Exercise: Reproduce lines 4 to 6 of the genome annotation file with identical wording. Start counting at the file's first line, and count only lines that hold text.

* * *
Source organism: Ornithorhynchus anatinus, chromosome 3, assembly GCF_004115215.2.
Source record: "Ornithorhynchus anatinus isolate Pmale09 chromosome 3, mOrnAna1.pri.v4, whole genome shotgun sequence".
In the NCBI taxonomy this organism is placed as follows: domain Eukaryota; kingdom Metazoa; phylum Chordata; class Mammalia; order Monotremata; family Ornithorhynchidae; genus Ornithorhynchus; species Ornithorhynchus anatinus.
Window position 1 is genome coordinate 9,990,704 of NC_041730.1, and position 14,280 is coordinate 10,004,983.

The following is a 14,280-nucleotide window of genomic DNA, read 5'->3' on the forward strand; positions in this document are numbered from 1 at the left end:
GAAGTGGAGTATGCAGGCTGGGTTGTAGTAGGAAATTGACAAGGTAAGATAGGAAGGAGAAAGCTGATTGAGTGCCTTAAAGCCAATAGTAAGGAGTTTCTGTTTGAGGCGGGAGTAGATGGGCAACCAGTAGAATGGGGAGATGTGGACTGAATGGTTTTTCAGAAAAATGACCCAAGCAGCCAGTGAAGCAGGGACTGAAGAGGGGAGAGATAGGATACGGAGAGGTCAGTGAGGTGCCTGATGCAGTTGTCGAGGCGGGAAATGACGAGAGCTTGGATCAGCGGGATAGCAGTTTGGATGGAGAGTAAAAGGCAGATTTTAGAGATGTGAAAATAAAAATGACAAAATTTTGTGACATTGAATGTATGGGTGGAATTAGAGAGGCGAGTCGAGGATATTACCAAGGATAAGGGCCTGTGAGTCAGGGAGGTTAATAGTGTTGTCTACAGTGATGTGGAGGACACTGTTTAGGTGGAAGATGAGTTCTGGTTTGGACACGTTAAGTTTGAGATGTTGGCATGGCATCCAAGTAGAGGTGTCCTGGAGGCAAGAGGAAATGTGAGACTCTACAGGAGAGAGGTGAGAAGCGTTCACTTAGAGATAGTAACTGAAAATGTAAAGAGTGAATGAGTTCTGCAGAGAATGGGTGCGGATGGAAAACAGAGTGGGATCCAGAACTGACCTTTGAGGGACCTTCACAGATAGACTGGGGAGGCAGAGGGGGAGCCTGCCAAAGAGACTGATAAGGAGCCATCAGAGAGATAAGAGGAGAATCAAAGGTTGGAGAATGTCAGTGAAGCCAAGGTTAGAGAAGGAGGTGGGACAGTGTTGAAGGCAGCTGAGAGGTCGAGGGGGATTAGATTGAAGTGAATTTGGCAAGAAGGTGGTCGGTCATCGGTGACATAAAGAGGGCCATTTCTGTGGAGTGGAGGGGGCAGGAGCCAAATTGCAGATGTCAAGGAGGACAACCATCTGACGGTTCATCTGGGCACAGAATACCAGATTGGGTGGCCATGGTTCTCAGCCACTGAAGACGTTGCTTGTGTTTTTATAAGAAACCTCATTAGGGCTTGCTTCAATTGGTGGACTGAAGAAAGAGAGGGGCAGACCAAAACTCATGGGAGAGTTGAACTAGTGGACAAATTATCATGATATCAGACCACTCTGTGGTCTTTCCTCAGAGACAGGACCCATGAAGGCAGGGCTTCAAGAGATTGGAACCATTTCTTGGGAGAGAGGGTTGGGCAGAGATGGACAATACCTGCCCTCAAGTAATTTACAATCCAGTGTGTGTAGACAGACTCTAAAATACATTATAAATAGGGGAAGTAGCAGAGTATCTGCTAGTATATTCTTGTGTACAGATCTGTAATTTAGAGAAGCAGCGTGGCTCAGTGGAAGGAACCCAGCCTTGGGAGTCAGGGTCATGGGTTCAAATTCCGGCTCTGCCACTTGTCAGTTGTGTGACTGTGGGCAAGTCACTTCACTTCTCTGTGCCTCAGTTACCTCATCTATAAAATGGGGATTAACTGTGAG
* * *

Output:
Window position 1 is genome coordinate 9,990,704 of NC_041730.1, and position 14,280 is coordinate 10,004,983.

The following is a 14,280-nucleotide window of genomic DNA, read 5'->3' on the forward strand; positions in this document are numbered from 1 at the left end:
GAAGTGGAGTATGCAGGCTGGGTTGTAGTAGGAAATTGACAAGGTAAGATAGGAAGGAGAAAGCTGATTGAGTGCCTTAAAGCCAATAGTAAGGAGTTTCTGTTTGAGGCGGGAGTAGATGGGCAACCAGTAGAATGGGGAGATGTGGACTGAATGGTTTTTCAGAAAAATGACCCAAGCAGCCAGTGAAGCAGGGACTGAAGAGGGGAGAGATAGGATACGGAGAGGTCAGTGAGGTGCCTGATGCAGTTGTCGAGGCGGGAAATGACGAGAGCTTGGATCAGCGGGATAGCAGTTTGGATGGAGAGTAAAAGGCAGATTTTAGAGATGTGAAAATAAAAATGACAAAATTTTGTGACATTGAATGTATGGGTGGAATTAGAGAGGCGAGTCGAGGATATTACCAAGGATAAGGGCCTGTGAGTCAGGGAGGTTAATAGTGTTGTCTACAGTGATGTGGAGGACACTGTTTAGGTGGAAGATGAGTTCTGGTTTGGACACGTTAAGTTTGAGATGTTGGCATGGCATCCAAGTAGAGGTGTCCTGGAGGCAAGAGGAAATGTGAGACTCTACAGGAGAGAGGTGAGAAGCGTTCACTTAGAGATAGTAACTGAAAATGTAAAGAGTGAATGAGTTCTGCAGAGAATGGGTGCGGATGGAAAACAGAGTGGGATCCAGAACTGACCTTTGAGGGACCTTCACAGATAGACTGGGGAGGCAGAGGGGGAGCCTGCCAAAGAGACTGATAAGGAGCCATCAGAGAGATAAGAGGAGAATCAAAGGTTGGAGAATGTCAGTGAAGCCAAGGTTAGAGAAGGAGGTGGGACAGTGTTGAAGGCAGCTGAGAGGTCGAGGGGGATTAGATTGAAGTGAATTTGGCAAGAAGGTGGTCGGTCATCGGTGACATAAAGAGGGCCATTTCTGTGGAGTGGAGGGGGCAGGAGCCAAATTGCAGATGTCAAGGAGGACAACCATCTGACGGTTCATCTGGGCACAGAATACCAGATTGGGTGGCCATGGTTCTCAGCCACTGAAGACGTTGCTTGTGTTTTTATAAGAAACCTCATTAGGGCTTGCTTCAATTGGTGGACTGAAGAAAGAGAGGGGCAGACCAAAACTCATGGGAGAGTTGAACTAGTGGACAAATTATCATGATATCAGACCACTCTGTGGTCTTTCCTCAGAGACAGGACCCATGAAGGCAGGGCTTCAAGAGATTGGAACCATTTCTTGGGAGAGAGGGTTGGGCAGAGATGGACAATACCTGCCCTCAAGTAATTTACAATCCAGTGTGTGTAGACAGACTCTAAAATACATTATAAATAGGGGAAGTAGCAGAGTATCTGCTAGTATATTCTTGTGTACAGATCTGTAATTTAGAGAAGCAGCGTGGCTCAGTGGAAGGAACCCAGCCTTGGGAGTCAGGGTCATGGGTTCAAATTCCGGCTCTGCCACTTGTCAGTTGTGTGACTGTGGGCAAGTCACTTCACTTCTCTGTGCCTCAGTTACCTCATCTATAAAATGGGGATTAACTGTGAG